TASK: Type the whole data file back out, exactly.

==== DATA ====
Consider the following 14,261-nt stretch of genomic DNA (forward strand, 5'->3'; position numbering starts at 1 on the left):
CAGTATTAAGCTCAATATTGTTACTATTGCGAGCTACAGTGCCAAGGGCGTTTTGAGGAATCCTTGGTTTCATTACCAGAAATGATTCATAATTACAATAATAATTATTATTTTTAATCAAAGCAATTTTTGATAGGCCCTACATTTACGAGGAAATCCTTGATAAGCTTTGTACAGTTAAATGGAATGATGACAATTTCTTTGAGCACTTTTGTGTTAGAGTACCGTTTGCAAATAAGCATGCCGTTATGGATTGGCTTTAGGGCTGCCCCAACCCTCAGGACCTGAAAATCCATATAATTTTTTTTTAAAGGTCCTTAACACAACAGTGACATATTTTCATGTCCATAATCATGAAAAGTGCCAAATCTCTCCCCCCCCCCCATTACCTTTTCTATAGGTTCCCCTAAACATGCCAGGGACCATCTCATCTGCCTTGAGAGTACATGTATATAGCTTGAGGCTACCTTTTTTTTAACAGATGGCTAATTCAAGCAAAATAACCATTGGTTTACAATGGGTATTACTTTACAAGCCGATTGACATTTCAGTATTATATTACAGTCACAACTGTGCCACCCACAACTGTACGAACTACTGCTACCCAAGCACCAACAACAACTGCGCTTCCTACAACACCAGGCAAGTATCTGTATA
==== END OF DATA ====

Consider the following 14,261-nt stretch of genomic DNA (forward strand, 5'->3'; position numbering starts at 1 on the left):
CAGTATTAAGCTCAATATTGTTACTATTGCGAGCTACAGTGCCAAGGGCGTTTTGAGGAATCCTTGGTTTCATTACCAGAAATGATTCATAATTACAATAATAATTATTATTTTTAATCAAAGCAATTTTTGATAGGCCCTACATTTACGAGGAAATCCTTGATAAGCTTTGTACAGTTAAATGGAATGATGACAATTTCTTTGAGCACTTTTGTGTTAGAGTACCGTTTGCAAATAAGCATGCCGTTATGGATTGGCTTTAGGGCTGCCCCAACCCTCAGGACCTGAAAATCCATATAATTTTTTTTTAAAGGTCCTTAACACAACAGTGACATATTTTCATGTCCATAATCATGAAAAGTGCCAAATCTCTCCCCCCCCCCCATTACCTTTTCTATAGGTTCCCCTAAACATGCCAGGGACCATCTCATCTGCCTTGAGAGTACATGTATATAGCTTGAGGCTACCTTTTTTTTAACAGATGGCTAATTCAAGCAAAATAACCATTGGTTTACAATGGGTATTACTTTACAAGCCGATTGACATTTCAGTATTATATTACAGTCACAACTGTGCCACCCACAACTGTACGAACTACTGCTACCCAAGCACCAACAACAACTGCGCTTCCTACAACACCAGGCAAGTATCTGTATA